Things look bleak for the Phillies, if you are still looking at all. If you've decided that summer league basketball is more important, it is understandable and entirely the Phillies' fault. They have not won more than two games in a row in a month and have just two winning streaks longer than two games the entire season. That is how you get to be the worst team in baseball.
There is at least one man, however, who can see beyond the doom, the gloom and the avalanche of losses. Dusty Wathan, manager of the triple-A Lehigh Valley IronPigs, can see a better tomorrow for the Phillies because he has been living the dream of the future every day for the last three years. He has seen the talent at the upper levels and believes it will translate to victories in the big leagues sooner than you might think.
"Yeah, absolutely," Wathan said during a recent Lehigh Valley homestand. "If you look at it as an organization, our job here is to get some young guys up there and have some guys hopefully behind them, which I think we do, even in the lower levels. And then you give (general manager) Matt Klentak the opportunity to add to the club where he needs to. We all know what the payroll flexibility is … so if we get some of these guys up there and they have some success, we can add some guys and all of a sudden things turn around fast."
The 43-year-old Wathan has been managing in the Phillies' farm system since 2008, climbing the minor-league ladder in the same fashion as so many of his players. He started at the rookie-league level in Williamsport, moved up for one season to low-A Lakewood, then spent two seasons at high-A Clearwater. He logged five seasons at double-A Reading before getting to Lehigh Valley this season.
No manager in the organization knows the high-level minor-league players better than Wathan. Consider this: He has managed 17 of the 25 players currently on the active major-league roster as well as second baseman Cesar Hernandez, who is on the disabled list. He has also managed seven of the team's top 10 prospects according to Baseball America.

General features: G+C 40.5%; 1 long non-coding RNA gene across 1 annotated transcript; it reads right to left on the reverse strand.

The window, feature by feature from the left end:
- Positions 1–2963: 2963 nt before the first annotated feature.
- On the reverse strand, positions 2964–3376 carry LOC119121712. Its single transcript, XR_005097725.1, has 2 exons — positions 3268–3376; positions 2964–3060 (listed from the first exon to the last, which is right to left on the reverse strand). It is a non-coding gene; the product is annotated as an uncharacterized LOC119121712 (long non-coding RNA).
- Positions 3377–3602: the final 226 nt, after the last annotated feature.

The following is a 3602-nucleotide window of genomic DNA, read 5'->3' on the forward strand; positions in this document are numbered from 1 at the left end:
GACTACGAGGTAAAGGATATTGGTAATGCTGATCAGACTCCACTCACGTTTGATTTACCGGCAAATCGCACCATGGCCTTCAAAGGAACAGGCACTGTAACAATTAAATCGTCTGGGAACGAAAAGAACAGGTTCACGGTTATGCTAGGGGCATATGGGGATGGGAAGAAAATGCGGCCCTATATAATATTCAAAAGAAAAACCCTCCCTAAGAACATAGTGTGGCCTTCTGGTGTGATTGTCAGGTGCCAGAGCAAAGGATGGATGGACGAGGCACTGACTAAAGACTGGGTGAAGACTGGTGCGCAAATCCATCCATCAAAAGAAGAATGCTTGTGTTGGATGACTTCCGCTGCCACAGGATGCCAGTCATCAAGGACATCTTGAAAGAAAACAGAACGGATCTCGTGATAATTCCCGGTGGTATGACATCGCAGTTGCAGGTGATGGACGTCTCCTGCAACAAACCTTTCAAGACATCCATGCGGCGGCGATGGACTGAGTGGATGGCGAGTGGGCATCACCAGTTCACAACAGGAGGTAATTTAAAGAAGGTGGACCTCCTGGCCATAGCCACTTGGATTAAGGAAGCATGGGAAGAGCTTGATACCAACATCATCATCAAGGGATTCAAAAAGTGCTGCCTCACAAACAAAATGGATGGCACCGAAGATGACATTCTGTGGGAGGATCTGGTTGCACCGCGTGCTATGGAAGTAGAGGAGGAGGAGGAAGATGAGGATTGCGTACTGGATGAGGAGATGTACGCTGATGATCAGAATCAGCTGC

Most important, he has had success managing them. In his final two seasons with Reading, the Fightin Phils went a combined 169-113 and reached the postseason each year. Wathan has taken his teams to the postseason four times in his nine seasons and even won a championship with Lakewood in 2009.
Barring a collapse, Lehigh Valley will be Wathan's fifth playoff team in 10 years and his third straight. The IronPigs entered play Thursday night with a 53-33 record, a half-game behind the New York Yankees' affiliate at Scranton/Wilkes-Barre.
Given his success, his contributions to the organization and his relatively young age, it is easy to envision the day when Wathan becomes the manager at the big-league level. It would, in fact, be shocking if it did not happen. That is not meant as a call for Pete Mackanin's job, either, because the Phillies' problems this season have little to do with the manager.
Nine players on Lehigh Valley's opening-day roster have made it to the big leagues this season, and that has more to do with the Phillies' problems than any decision Mackanin has or has not made. Any team with that much influx from its triple-A team is bound to struggle, but it's also likely to grow for the future.
More promotions are sure to come, and Wathan said his players realize they are living in the land of opportunity.
"We try to impress that upon them," the manager said. "I think the number one prime example is that we (recently) sent three guys to the big leagues in a matter of an hour, and two of them (Cameron Perkins and Hoby Milner) weren't even on the (40-man) roster. If that doesn't tell you, 'Hey, I've got a chance to go to the big leagues whoever I am,' here or in Reading, then I don't know what does. If you get hot now, and the time is right, well, ask Cam Perkins."
The help wanted sign in Philadelphia is not coming down any time soon. If first baseman Rhys Hoskins and second baseman Scott Kingery keep hitting for average and power, their day with the Phillies will come soon enough. And if J.P. Crawford and Jorge Alfaro can finish strong after disappointing starts, they still have plenty of time to get to Philadelphia.
And Wathan was wise to remember the Phillies' "payroll flexibility," which is a euphemism for owner John Middleton's burning desire to spend money when the time is right. That time seems like a long way off, but the minor-league manager with a wealth of knowledge about the farm system believes it might be closer than you think.